Krypton– Episode 1: “Pilot”
Starring: Cameron Cuffe, Georgina Campbell, Shaun Sipos, Elliot Cowan, Ann Ogbomo, Wallis Day, Rasmus Hardiker, Ian McElhinney, Paula Malcomson, Rupert Graves, and Blake Ritson
Written by: Ian B. Goldberg and David S. Goyer
Directed by: Colm McCarthy and Ciaran Donnelly
Hey, kids! Was your favorite part of Man of Steel that opening fifteen minutes? Where Russell Crowe was cross-classing a fighter and a druid, punching people with SCIENCE? When he’s chased by a snarling Michael Shannon through a fever dream Roger Dean had at Mike Mignola’s house? Well, boy howdy, does SyFy have a show for you! Welcome to Rogues Portal’s coverage of Krypton. Hosted by me, Justin Partridge, devoted Legionnaire of television and grossly over-emotional Superman fan.
Set 200 years before the birth of Superman, Krypton aims to stretch out that insane cold open from Man of Steel into a sustainable serialized experience. Largely, it succeeds! Penned by living red flag David S. Goyer along with Ian B. Goldberg and directed by TV vet Ciaran Donnelly and Girl With All The Gifts director Colm McCarthy. This pilot episode sets up Krypton as at least habitable for now with an ambitious and intriguing opening gambit.
The show’s ad campaign has already spoiled the show’s time-traveling hook AND the major DC baddies about to grace us with his presence. Krypton’s pilot introduces a much more thematically sound backbone. Val-El (none other than Ser Barristan fuckin’ Selmy himself Ian McElhinney) is found guilty of crimes against the state for his research into other extraterrestrial civilizations.
As such he is put to death for crimes against the Voice of Rao, who projects a real Eyes Wide Shut vibe with its multi-faced gold mask and inked up attendants. The first of the show’s many, MANY truly weird, but charming visuals. But with his death comes more consequences to his family. The House of El is stripped of its rank in the caste-based society of Krypton. They’re forced to live in the undercity of Kandor, among the other rankless and poor. The seal of El, Superman’s crest, is now illegal to even see.
Cut to 14 years later and Val-El’s grandson, Seg-El, played by Cameron Cuffe, who I had to keep reminding myself WASN’T Gregg Sulkin from Runaways (but wouldn’t THAT be great, huh?), is scamming Kandor army officers out of credits in order to support his parents Charys-El (the luminous Paula Malcomson) and Ter-El (the one and only Rupert “Lestrade” Graves). Seg is very Kelvin Timeline Kirk, all cocksure swagger, and punchy one-liners as he fights and flirts his way through this pilot. He somewhat clashes with the semi-inspiring tone the pilot eventually settles into once Shaun Sipos’ Adam Strange makes the scene.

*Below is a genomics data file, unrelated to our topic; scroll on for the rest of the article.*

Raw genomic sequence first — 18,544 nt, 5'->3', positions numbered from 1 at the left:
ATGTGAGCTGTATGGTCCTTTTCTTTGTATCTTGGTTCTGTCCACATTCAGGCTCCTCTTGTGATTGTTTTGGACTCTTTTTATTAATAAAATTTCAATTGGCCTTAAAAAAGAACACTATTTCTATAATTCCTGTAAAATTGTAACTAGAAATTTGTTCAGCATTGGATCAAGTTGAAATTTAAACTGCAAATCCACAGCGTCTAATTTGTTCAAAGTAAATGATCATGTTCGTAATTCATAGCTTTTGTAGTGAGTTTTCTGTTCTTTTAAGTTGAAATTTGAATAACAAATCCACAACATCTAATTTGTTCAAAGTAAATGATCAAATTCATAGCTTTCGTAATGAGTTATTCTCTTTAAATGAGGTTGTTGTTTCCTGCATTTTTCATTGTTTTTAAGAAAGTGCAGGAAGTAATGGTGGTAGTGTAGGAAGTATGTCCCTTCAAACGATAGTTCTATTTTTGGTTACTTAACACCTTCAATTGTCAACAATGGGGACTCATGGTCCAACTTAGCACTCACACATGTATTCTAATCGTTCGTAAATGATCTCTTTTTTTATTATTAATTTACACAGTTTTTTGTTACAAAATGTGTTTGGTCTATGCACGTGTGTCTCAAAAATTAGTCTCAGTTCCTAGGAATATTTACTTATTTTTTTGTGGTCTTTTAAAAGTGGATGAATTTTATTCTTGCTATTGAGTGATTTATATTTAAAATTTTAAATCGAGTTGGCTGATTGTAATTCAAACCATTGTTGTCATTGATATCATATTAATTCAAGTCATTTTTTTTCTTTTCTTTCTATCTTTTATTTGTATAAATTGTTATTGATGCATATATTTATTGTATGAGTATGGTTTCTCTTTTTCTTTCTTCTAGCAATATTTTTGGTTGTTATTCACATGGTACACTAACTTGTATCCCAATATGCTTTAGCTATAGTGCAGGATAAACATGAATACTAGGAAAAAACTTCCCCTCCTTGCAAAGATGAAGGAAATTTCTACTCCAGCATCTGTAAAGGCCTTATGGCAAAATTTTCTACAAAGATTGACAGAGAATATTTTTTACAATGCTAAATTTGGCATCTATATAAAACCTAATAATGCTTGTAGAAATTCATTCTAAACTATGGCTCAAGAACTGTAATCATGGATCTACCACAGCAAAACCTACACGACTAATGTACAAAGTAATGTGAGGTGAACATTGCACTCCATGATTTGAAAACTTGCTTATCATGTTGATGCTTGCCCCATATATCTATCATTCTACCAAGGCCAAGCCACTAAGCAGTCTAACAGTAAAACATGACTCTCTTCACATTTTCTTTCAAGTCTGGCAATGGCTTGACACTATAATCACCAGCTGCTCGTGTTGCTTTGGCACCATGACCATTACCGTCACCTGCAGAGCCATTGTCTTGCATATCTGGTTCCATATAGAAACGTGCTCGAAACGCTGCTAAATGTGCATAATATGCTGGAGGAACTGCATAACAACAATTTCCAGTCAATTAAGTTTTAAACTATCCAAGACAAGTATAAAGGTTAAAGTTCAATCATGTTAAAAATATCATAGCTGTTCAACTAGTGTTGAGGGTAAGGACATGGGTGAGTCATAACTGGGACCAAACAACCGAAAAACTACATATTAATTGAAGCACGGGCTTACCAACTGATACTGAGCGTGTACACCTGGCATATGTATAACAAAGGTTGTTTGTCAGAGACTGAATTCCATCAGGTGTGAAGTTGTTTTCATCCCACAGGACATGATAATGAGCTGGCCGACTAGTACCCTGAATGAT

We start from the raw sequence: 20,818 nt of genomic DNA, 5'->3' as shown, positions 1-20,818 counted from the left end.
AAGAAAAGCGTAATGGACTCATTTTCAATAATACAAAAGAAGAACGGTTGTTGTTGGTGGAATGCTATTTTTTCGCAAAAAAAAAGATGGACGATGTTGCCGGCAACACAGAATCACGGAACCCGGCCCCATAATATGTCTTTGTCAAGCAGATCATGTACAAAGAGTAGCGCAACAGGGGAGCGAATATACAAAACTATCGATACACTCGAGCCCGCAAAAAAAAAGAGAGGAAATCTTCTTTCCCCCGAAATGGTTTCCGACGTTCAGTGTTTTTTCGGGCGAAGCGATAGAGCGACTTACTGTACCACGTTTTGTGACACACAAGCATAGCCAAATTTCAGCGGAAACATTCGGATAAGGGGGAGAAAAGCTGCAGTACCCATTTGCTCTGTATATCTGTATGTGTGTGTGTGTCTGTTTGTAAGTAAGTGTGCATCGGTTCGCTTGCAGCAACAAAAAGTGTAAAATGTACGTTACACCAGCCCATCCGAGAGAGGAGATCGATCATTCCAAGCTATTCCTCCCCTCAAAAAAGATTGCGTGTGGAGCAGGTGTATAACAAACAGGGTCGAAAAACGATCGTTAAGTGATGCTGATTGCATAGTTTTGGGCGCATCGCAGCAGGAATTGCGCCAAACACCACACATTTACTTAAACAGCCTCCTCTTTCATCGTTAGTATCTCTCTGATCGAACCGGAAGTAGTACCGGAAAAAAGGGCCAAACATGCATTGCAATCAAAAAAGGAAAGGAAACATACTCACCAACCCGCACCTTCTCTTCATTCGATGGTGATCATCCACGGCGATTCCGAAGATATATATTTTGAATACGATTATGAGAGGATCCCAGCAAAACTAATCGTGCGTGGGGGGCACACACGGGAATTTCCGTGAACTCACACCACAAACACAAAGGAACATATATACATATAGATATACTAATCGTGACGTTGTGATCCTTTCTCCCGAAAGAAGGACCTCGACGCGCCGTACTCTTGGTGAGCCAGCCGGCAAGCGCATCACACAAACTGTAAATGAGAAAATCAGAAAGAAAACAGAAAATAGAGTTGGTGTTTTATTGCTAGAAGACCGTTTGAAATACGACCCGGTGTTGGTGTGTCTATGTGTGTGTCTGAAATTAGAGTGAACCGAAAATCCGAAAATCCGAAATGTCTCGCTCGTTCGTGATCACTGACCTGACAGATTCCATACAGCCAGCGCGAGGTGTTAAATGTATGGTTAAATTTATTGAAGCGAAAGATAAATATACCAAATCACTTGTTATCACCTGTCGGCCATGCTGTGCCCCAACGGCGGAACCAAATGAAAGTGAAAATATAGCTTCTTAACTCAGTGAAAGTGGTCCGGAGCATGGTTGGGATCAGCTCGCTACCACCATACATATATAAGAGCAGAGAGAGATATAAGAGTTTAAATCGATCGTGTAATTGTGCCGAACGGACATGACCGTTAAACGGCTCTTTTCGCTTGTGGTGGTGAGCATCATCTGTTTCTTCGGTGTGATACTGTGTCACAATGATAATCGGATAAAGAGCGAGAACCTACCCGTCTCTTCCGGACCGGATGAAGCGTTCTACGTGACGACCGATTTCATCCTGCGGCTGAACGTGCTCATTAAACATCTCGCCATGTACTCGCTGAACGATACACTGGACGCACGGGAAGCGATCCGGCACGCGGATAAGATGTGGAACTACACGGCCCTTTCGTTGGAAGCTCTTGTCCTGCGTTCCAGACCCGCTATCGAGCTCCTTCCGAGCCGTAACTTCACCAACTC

But, I digress! The real strength of Krypton’s first episode is the world itself. Goldberg and Goyer’s script really give us an odd Dune-esque walking tour of Krypton’s caste system. As well as other ruling families like the battle-hardened House of Zod anchored by the powerfully talented Georgina Campbell and Ann Ogbomo. This sort of “War of the Roses but DC Comics” does the pilot well and leans into the more soapy narrative soil that makes other Superman adjacent comic adaptations like Supergirl and Smallville work.
The pilot has to cover a lot of narrative ground. Much of the setup of the plot is focused around Seg-El being offered a place in the upper echelons of society after saving a member of a higher class from an attempted suicide bomber. It is pretty on the nose stuff, and pretty much par for the course when it comes to Goyer’s work. Weirdly, I found myself into it. So many Superman related things fail to really acknowledge just how weird and fussily detailed his mythos is, so it is nice to see Krypton at least making an attempt. Even amid all its bro-iness and bar fights.
The pilot also gilds the lily further, teasing the massive form of Brainiac, his imposing Skull Ship, and the involvement of one of DC’s vastly underrated characters Adam Strange. Sent back in time with a hope and Superman’s cape, Strange implores Seg-El to finish his grandfather’s work in his own Fortress of Solitude (which gives the episode its second of two REALLY awesome John Williams score stings) and save Superman in the future as Brainiac aims to take out the titular planet BEFORE Kal-El’s birth. I mean, just HOW comic booky is that, right? Time will tell if the thread stays strong enough to sustain a season (let alone multiple ones), but I certainly took the bait. Hopefully, others did too.
Watch It But Lower Your Expectations. Somehow melding the sexy teen drama of Riverdale with the high concept science fiction of 1979’s World of Krypton Krypton is certainly something that has to be seen to be believed. Is it a good show? Probably not (at least not yet anyway). Is it an entertaining show? Absolutely! Is it a show that I will watch and then hope it takes a CW-like turn into greatness and grumbles when it doesn’t? You bet your ass it is. However, the SECOND Pax Bandis’ name gets thrown around near this, I’m dropping it like a hot moon rock. I’ve read American Alien. We don’t deserve that garbage on TV.
Until next time, die for Darkseid, the Tiger-Force at the core of all things, and I’ll be seeing you.